The Vicious Cycle of Sleep Deprivation During Stressful Nights 

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by Mike Brice

Changing your life isn’t easy, especially if it involves radical turnarounds. You have to learn new things and adjust to a lifestyle which was probably utterly unknown to you. That can generate a lot of worries, stress and even lack of sleep. I had my share of sleepless nights when thinking if I was on the right path.

But stress is a component of our life even if we don’t radically change it. Hard work, unsatisfying jobs, shallow relationships, hardships in life, or not following our dreams – these are all potential sources of worrying and stress. And then we find ourselves in a vicious cycle of stressful days and nights which lead to insomnia which generates more anxiety. This circle can become an ongoing “carousel of exhaustion,” which will have a disastrous impact on our well-being. There’s a reason that sleep deprivation is used as a form of advanced interrogation.

Being prepared to survive in any circumstances involves knowing how to exit this vicious cycle. To achieve that purpose, we first need to know the truth about the connection between lack of sleep and stress. I’ve read many studies on this topic and here’s what I’ve learned.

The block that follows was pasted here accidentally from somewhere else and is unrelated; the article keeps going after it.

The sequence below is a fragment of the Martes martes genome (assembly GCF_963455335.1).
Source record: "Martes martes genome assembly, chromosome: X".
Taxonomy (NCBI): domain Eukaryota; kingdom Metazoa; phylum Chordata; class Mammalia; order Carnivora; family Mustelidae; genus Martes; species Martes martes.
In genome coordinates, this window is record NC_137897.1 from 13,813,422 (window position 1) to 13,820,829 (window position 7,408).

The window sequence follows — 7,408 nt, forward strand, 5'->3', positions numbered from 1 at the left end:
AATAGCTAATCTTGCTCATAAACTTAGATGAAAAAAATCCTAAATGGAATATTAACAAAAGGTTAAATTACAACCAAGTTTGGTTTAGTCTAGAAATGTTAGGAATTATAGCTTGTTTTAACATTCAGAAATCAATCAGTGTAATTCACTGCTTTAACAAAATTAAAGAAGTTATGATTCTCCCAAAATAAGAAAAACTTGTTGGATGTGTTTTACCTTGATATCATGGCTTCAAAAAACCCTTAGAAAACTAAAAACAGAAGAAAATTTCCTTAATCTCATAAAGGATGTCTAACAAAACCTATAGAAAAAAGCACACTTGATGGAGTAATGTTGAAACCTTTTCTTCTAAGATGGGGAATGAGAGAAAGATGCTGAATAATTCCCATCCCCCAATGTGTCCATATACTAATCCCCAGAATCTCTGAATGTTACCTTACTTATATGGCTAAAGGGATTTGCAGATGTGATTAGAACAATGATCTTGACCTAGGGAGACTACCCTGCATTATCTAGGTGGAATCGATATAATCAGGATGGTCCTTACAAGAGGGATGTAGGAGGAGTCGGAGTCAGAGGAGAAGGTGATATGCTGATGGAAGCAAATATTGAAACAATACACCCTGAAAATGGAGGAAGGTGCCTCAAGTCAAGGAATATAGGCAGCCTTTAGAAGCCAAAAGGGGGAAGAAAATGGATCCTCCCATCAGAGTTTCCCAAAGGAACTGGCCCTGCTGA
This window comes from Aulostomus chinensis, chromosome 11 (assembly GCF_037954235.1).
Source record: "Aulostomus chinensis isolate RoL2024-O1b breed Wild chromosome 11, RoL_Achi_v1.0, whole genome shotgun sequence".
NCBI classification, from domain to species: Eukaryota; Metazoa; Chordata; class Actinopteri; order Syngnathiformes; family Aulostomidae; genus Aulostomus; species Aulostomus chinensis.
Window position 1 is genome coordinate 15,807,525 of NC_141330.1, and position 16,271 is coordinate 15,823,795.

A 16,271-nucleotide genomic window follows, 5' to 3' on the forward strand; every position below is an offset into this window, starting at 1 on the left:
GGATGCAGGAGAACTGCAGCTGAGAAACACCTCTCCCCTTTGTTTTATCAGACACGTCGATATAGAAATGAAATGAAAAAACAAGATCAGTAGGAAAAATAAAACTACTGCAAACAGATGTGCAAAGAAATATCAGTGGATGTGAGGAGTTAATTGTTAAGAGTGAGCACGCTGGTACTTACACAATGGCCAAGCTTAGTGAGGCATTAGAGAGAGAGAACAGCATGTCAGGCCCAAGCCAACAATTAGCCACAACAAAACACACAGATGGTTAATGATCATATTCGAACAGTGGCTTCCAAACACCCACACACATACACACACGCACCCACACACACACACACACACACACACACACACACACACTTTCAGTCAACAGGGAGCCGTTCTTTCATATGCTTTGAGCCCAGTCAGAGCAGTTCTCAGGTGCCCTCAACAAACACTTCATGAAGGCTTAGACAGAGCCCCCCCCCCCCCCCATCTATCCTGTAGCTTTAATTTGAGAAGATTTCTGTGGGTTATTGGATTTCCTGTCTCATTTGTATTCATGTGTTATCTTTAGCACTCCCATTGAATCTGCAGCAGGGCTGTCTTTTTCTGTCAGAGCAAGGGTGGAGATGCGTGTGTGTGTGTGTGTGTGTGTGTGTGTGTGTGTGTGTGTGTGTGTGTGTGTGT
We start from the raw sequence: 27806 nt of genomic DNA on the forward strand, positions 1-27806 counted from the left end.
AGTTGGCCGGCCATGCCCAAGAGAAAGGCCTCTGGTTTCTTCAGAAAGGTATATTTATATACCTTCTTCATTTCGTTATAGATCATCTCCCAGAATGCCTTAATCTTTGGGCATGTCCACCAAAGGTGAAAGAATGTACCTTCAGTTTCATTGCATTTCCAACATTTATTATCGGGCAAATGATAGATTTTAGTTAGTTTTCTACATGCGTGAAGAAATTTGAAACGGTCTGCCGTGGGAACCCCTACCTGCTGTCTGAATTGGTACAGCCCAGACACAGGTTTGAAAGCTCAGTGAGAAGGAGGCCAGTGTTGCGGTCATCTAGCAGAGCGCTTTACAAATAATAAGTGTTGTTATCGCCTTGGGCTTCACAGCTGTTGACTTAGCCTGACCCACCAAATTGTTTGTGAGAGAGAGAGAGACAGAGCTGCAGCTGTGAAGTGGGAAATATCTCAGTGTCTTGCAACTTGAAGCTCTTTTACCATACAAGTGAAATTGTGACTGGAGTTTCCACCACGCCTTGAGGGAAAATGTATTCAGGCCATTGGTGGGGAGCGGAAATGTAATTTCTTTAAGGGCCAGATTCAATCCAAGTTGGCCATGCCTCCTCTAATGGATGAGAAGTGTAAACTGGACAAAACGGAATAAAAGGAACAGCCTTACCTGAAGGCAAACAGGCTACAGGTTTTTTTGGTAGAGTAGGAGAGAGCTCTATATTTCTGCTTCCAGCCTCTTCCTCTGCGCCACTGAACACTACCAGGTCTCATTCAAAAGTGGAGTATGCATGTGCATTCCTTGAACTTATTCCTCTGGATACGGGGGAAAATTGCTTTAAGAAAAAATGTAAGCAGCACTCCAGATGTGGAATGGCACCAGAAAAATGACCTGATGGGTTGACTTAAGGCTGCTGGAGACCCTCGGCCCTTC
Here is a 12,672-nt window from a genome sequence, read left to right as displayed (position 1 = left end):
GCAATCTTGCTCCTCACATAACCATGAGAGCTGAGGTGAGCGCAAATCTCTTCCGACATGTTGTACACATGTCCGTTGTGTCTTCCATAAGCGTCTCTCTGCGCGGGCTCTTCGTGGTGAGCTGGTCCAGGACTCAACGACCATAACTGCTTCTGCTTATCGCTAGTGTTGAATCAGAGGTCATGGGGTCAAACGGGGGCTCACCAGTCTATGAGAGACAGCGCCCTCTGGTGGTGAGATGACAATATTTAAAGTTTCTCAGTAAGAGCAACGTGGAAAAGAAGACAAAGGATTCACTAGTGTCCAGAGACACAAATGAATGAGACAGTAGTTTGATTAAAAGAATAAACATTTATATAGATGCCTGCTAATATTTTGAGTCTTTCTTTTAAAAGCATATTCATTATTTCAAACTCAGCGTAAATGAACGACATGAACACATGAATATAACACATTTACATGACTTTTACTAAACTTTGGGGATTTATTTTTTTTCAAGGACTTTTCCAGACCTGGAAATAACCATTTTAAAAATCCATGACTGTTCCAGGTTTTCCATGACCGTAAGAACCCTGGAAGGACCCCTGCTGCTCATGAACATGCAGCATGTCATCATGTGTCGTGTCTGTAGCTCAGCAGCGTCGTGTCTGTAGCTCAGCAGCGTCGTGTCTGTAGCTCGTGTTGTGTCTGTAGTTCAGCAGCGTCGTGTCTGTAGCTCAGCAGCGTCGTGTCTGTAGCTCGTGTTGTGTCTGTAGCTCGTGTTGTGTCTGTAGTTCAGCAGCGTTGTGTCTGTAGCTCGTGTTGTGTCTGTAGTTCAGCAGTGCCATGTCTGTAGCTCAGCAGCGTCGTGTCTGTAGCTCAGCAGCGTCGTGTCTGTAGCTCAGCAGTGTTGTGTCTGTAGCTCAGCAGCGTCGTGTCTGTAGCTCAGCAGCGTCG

The effects of sleep deprivation

When sleep passes you by, you are prone to one or more of the following long-term effects:

  • Cognitive impairment (mild to moderate)
  • Emotional irritability, anger, changing moods and constant fatigue
  • Motor skill damage
  • Weight gain, even obesity – which could lead to heart diseases or type-2 diabetes
  • Weakened immune system

The consequences are not hard to guess:

  • A diminished mental sharpness will compromise your academic or work performance, but also your abilities to survive off-grid or in a non-familiar situation.
  • A weakened immune system will lead to your getting sick more often, which will generate additional pressure and stress.
  • Emotional irritability will cause conflicts with your family members, your colleagues or even strangers, which could lead to unpredictable problems and a discordant atmosphere.
  • Lack of sleep also makes you more predisposed to various accidents, which is not something you wish to happen, especially when you’re doing everything on your own.


Stress messes up sleep. Lack of sleep induces stress.